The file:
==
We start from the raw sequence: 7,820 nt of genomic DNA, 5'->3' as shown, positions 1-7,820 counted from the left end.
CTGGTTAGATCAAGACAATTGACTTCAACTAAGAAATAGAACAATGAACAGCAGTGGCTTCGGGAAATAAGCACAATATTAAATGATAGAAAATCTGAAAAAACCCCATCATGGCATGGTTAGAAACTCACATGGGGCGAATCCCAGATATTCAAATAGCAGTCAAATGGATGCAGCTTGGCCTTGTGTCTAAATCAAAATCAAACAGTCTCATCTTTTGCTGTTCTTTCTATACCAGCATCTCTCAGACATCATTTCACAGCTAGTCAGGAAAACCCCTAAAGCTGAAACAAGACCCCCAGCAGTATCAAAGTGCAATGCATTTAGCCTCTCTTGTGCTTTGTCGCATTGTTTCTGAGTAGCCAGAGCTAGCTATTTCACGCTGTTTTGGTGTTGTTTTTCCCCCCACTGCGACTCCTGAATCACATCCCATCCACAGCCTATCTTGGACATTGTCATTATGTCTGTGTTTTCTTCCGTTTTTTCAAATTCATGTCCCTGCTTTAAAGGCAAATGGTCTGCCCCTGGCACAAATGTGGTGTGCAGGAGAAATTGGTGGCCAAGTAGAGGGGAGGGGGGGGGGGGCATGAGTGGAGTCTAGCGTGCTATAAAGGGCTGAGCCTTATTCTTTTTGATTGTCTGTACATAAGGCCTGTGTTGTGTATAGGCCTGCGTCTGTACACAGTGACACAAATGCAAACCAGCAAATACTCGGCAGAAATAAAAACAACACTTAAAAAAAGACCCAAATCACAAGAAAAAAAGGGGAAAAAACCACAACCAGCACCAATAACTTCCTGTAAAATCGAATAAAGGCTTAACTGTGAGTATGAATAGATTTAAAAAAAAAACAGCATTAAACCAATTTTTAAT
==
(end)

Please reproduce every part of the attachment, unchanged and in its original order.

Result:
We start from the raw sequence: 7,820 nt of genomic DNA, 5'->3' as shown, positions 1-7,820 counted from the left end.
CTGGTTAGATCAAGACAATTGACTTCAACTAAGAAATAGAACAATGAACAGCAGTGGCTTCGGGAAATAAGCACAATATTAAATGATAGAAAATCTGAAAAAACCCCATCATGGCATGGTTAGAAACTCACATGGGGCGAATCCCAGATATTCAAATAGCAGTCAAATGGATGCAGCTTGGCCTTGTGTCTAAATCAAAATCAAACAGTCTCATCTTTTGCTGTTCTTTCTATACCAGCATCTCTCAGACATCATTTCACAGCTAGTCAGGAAAACCCCTAAAGCTGAAACAAGACCCCCAGCAGTATCAAAGTGCAATGCATTTAGCCTCTCTTGTGCTTTGTCGCATTGTTTCTGAGTAGCCAGAGCTAGCTATTTCACGCTGTTTTGGTGTTGTTTTTCCCCCCACTGCGACTCCTGAATCACATCCCATCCACAGCCTATCTTGGACATTGTCATTATGTCTGTGTTTTCTTCCGTTTTTTCAAATTCATGTCCCTGCTTTAAAGGCAAATGGTCTGCCCCTGGCACAAATGTGGTGTGCAGGAGAAATTGGTGGCCAAGTAGAGGGGAGGGGGGGGGGGGCATGAGTGGAGTCTAGCGTGCTATAAAGGGCTGAGCCTTATTCTTTTTGATTGTCTGTACATAAGGCCTGTGTTGTGTATAGGCCTGCGTCTGTACACAGTGACACAAATGCAAACCAGCAAATACTCGGCAGAAATAAAAACAACACTTAAAAAAAGACCCAAATCACAAGAAAAAAAGGGGAAAAAACCACAACCAGCACCAATAACTTCCTGTAAAATCGAATAAAGGCTTAACTGTGAGTATGAATAGATTTAAAAAAAAAACAGCATTAAACCAATTTTTAAT